Decades after the release of their third – and likely best – Dizzy adventure, the Oliver twins look back on the puzzle-filled platformer with pride. Andrew views the game as an evolution that marked the end of an era. “It moved Dizzy on significantly, and it was pretty much all our work,” he says. “Beyond that, we started getting more teams and we moved to an office, so we’re really proud that we did Fantasy World Dizzy at home in our bedrooms.” Philip gets the last word on Fantasy World Dizzy, and singles the game out as a career high. “I’m fond of and proud of what we managed to create. It was one of our best,” the designer enthuses. “It was a really enjoyable time where there were no distractions. Our heads were down working long hours but loving it and loving the feedback and the praise. Everything was awesome; Fantasy World Dizzy just hit the sweet spot, really.”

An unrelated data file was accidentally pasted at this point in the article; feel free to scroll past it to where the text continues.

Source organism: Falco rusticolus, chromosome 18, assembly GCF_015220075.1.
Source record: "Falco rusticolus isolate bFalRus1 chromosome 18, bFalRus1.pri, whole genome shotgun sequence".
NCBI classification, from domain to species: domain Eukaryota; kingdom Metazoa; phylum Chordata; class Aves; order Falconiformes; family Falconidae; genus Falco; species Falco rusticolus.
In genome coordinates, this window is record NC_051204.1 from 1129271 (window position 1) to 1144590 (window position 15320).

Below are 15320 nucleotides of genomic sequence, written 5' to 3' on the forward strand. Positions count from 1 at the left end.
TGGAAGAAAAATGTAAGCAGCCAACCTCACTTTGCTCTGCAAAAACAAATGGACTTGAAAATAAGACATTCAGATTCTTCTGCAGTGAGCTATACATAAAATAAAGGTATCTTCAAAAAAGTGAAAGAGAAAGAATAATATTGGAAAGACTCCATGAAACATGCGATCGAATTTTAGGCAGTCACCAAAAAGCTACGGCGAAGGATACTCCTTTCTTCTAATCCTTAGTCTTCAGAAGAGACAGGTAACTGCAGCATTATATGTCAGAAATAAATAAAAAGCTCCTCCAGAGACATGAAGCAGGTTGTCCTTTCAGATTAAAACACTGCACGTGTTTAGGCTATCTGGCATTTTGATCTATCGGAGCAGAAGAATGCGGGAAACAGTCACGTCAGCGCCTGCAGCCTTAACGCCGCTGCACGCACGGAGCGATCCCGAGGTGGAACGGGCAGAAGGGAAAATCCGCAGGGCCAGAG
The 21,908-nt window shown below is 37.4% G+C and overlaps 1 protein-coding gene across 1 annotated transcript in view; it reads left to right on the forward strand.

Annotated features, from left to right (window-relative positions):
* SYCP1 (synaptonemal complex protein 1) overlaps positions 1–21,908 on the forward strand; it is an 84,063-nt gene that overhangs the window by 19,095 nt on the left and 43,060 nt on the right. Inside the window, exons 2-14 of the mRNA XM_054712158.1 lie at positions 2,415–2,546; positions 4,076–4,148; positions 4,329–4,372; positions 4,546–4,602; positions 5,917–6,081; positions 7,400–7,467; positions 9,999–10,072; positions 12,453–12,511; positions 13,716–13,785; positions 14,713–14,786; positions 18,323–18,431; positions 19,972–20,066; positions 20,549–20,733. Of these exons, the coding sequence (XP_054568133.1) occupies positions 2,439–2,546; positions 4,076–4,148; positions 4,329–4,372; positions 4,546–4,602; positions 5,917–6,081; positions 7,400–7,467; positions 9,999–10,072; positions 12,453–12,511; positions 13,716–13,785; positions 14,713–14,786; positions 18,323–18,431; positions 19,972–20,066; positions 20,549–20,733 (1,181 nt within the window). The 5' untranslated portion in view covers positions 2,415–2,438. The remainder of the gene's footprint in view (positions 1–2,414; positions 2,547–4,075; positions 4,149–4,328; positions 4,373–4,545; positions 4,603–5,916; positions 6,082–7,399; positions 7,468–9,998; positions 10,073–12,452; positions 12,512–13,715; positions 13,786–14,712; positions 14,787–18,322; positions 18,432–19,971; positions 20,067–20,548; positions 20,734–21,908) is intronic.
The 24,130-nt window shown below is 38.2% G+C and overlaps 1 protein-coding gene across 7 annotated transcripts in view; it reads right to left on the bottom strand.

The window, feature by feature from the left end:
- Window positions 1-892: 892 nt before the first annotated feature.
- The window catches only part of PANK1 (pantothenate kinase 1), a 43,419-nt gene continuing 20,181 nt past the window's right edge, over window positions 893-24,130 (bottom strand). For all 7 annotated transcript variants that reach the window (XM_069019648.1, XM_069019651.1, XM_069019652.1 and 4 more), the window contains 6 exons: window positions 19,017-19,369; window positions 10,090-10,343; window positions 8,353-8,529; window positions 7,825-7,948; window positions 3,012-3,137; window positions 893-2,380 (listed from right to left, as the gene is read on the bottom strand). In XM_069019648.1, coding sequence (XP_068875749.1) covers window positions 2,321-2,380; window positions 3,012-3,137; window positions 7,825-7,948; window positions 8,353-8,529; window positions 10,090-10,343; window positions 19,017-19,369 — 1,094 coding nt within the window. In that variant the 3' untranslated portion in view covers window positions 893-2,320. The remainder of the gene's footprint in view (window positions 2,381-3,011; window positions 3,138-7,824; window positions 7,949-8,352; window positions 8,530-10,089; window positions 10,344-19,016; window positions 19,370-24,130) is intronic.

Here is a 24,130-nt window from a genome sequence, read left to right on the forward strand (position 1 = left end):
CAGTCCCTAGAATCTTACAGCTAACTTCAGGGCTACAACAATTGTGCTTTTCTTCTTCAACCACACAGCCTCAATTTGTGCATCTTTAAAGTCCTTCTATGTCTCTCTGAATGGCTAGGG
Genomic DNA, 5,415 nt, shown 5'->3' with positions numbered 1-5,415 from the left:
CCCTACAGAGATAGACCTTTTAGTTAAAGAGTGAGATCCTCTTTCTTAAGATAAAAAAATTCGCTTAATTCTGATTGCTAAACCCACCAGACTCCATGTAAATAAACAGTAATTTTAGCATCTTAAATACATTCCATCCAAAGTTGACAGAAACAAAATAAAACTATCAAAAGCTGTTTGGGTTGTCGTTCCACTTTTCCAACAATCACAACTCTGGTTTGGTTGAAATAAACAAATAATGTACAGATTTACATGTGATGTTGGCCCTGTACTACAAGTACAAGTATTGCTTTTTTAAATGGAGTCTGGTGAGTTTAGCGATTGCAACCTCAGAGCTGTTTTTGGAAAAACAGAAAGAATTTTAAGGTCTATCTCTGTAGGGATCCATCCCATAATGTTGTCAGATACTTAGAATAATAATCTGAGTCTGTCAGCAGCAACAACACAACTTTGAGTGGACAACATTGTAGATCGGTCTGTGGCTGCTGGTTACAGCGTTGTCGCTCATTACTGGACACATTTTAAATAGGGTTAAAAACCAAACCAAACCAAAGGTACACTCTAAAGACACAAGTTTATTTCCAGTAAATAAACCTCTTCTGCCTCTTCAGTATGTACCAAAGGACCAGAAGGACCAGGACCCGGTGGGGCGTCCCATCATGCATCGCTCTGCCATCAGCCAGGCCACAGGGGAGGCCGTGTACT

» A more complicated plan forFantasy World Dizzy’s beanstalk is the game’s design documents. detailed in
» The Olivers’ original map for Fantasy World Dizzy shows a right-way-up Aussie section.
» The Olivers are listed in 2019’s Guinness World Records Gamer’s Edition as the most prolific 8-bit developers.
notes suggest subduing » Fantasy World Dizzy’s development with a drugged apple. the game’s wide-eyed dragon
» [Amstrad CPC] Dizzy encounters a problem that we’ve all likely had, in some form or another.
» [Amstrad CPC] We never knew Dizzy had a soft spot for hard boozing, no wonder he rolls everywhere.